“I buy on the assumption that they could close the market the next day and not reopen it for five years.”
— Warren Buffett
The Warren Buffett investment philosophy calls for a longterm investment horizon, where a five year holding period, or even longer, would fit right into the strategy. How would such a strategy have worked out for an investment into General Electric Co (NYSE: GE)? Today, we examine the outcome of a five year investment into the stock back in 2015.
Start date:  08/07/2015 


End date:  08/06/2020  
Start price/share:  $24.80  
End price/share:  $6.33  
Starting shares:  403.23  
Ending shares:  452.21  
Dividends reinvested/share:  $2.56  
Total return:  71.38%  
Average annual return:  22.12%  
Starting investment:  $10,000.00  
Ending investment:  $2,863.07 
The above analysis shows the five year investment result worked out poorly, with an annualized rate of return of 22.12%. This would have turned a $10K investment made 5 years ago into $2,863.07 today (as of 08/06/2020). On a total return basis, that’s a result of 71.38% (something to think about: how might GE shares perform over the next 5 years?). [These numbers were computed with the Dividend Channel DRIP Returns Calculator.]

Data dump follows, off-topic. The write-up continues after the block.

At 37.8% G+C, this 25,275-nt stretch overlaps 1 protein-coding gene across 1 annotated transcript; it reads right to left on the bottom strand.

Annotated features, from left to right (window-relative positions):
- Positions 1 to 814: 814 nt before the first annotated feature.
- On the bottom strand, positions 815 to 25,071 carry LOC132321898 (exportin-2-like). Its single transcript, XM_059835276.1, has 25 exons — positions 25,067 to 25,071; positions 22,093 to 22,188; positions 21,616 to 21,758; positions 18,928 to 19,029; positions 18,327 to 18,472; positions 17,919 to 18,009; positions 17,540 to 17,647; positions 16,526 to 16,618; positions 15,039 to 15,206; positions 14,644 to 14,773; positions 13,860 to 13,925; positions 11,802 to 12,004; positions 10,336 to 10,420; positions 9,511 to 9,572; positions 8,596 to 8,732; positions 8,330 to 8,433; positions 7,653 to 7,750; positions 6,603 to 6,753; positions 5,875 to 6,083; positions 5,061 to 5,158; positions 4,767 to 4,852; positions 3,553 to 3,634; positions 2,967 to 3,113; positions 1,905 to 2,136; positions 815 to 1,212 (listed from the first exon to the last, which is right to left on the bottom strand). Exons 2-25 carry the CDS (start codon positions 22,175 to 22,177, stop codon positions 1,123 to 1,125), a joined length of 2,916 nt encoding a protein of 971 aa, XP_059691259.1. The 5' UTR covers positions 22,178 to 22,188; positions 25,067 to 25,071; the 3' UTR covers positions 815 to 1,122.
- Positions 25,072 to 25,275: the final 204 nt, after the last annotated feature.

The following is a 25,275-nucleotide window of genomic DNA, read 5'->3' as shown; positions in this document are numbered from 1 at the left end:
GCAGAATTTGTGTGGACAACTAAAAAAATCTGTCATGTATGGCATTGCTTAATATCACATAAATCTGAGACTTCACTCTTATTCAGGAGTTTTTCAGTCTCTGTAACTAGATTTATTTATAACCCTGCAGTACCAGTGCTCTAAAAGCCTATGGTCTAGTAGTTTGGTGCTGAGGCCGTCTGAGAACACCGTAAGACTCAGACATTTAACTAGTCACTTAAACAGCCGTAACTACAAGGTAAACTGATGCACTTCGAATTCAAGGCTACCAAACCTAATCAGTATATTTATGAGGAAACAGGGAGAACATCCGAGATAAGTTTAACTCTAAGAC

Notice that General Electric Co paid investors a total of $2.56/share in dividends over the 5 holding period, marking a second component of the total return beyond share price change alone. Much like watering a tree, reinvesting dividends can help an investment to grow over time — for the above calculations we assume dividend reinvestment (and for this exercise the closing price on exdate is used for the reinvestment of a given dividend).
Based upon the most recent annualized dividend rate of .04/share, we calculate that GE has a current yield of approximately 0.63%. Another interesting datapoint we can examine is ‘yield on cost’ — in other words, we can express the current annualized dividend of .04 against the original $24.80/share purchase price. This works out to a yield on cost of 2.54%.
More investment wisdom to ponder:
“You get recessions, you have stock market declines. If you don’t understand that’s going to happen, then you’re not ready, you won’t do well in the markets.” — Peter Lynch